13. Browne, P. (1728). Procedure, extent and limits of human understanding. London: William Innys.

    Google Scholar 

  14. Descartes, R. (1641/1647). Meditations on first philosophy. In J. Cottingham, R. Stoothoff, & D. Murdoch (Eds.). (1985), The philosophical writings of descartes (Vol. 2). Cambridge: Cambridge University Press.

  15. Dicker, G. (2011). Berkeley’s idealism. Oxford: Oxford University Press.

    Book  Google Scholar 

  16. Flage, D., & Ksenjek, E. (2012). Berkeley, the author of nature, and the Christian God. History of Philosophy Quarterly, 29(3), 265–299.

    Google Scholar 

  17. Fogelin, R. (2001). Berkeley and the principles of human knowledge. London: Routledge.

    Google Scholar 

  18. Hooker, M. (1982). Berkeley’s argument from design. In C. Turbayne (Ed.), Berkeley: Critical and interpretive essays (pp. 261–270). Mineapolis: University of Minnesota Press.

    Google Scholar 

  19. Hunter, H. (2015). Berkeley on doing good and meaning well. In S. Charles (Ed.), La philosophie pratique de George Berkeley. Oxford: Voltaire Foundation.

    Google Scholar 

  20. Jesseph, D. (2005). Berkeley, God and Explanation. In Christia Mercer & Eileen O’Neill (Eds.), Early modern philosophy: mind, matter, and metaphysics (pp. 183–205). Oxford: Oxford University Press.

    Google Scholar 

  21. Kline, A. D. (1993). Berkeley’s divine language argument. In D. Berman (Ed.), Alciphron in focus (pp. 185–199). London: Routledge.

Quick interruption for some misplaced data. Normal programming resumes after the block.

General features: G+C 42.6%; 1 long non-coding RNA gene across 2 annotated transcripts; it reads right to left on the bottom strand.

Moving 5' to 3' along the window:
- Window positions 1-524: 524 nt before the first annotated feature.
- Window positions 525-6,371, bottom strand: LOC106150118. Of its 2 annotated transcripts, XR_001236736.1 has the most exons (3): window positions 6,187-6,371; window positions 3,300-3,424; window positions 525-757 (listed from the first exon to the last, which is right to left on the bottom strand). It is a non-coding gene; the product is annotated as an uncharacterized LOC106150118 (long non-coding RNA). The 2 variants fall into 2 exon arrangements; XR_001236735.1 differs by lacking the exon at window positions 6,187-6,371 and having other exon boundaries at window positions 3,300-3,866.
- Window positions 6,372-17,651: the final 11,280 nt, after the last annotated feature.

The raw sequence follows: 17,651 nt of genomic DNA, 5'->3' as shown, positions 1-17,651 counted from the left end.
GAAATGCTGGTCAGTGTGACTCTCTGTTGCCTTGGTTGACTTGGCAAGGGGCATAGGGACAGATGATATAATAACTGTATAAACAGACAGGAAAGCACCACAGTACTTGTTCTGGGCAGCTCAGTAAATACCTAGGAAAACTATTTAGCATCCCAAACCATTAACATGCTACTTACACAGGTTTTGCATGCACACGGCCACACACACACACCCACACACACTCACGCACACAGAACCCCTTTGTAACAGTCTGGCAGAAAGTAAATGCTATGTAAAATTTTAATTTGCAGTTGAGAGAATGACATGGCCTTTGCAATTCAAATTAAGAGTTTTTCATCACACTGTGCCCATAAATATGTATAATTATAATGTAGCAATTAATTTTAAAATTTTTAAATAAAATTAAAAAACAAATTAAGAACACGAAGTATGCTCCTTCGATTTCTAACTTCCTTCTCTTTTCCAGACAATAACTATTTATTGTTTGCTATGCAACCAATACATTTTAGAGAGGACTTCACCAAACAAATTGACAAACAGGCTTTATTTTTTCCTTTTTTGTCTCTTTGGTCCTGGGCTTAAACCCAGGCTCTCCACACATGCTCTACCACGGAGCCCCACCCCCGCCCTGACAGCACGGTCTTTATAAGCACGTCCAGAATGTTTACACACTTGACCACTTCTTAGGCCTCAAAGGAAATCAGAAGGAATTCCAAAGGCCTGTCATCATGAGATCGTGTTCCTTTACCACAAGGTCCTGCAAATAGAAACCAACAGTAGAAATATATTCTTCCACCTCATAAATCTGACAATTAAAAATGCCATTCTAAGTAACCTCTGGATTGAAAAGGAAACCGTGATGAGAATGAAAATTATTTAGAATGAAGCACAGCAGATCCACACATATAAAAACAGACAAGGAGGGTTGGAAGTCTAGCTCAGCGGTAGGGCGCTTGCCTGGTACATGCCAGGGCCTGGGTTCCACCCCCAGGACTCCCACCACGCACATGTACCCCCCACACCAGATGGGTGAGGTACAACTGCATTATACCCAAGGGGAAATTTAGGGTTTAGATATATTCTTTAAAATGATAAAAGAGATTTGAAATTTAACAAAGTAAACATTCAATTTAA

Google Scholar 

  22. Lee, S. (2012). Berkeley on the activity of spirits. British Journal for the History of Philosophy, 20(3), 539–576.

    Article  Google Scholar 

  23. McDonough, J. (2008). Berkeley, human agency and divine concurrentism. Journal of the History of Philosophy, 46(4), 567–590.

    Article  Google Scholar 

  24. Muehlmann, R. (1992). Berkeley’s ontology. Indianapolis: Hackett.

    Google Scholar 

  25. Pitcher, G. (1977). Berkeley. London: Routledge & Keegan Paul Ltd.

    Google Scholar 

  26. Rickless, S. (2013). Where exactly does Berkeley argue for the existence of God in the principles? History of Philosophy Quarterly, 30(2), 147–160.

    Google Scholar 

  27. Winkler, K. (1989). Berkeley: An interpretation. Oxford: Clarendon Press.

    Google Scholar 

Download references

Author information

Affiliations

Authors

Corresponding author

Correspondence to Hugh Hunter.

Rights and permissions

Reprints and Permissions

About this article

Verify currency and authenticity via CrossMark

Cite this article

Hunter, H. George Berkeley’s proof for the existence of God. Int J Philos Relig 78, 183–193 (2015). https://doi.org/10.1007/s11153-015-9527-0

Download citation

Keywords

  • Early modern philosophy
  • George Berkeley
  • Philosophy of religion
  • God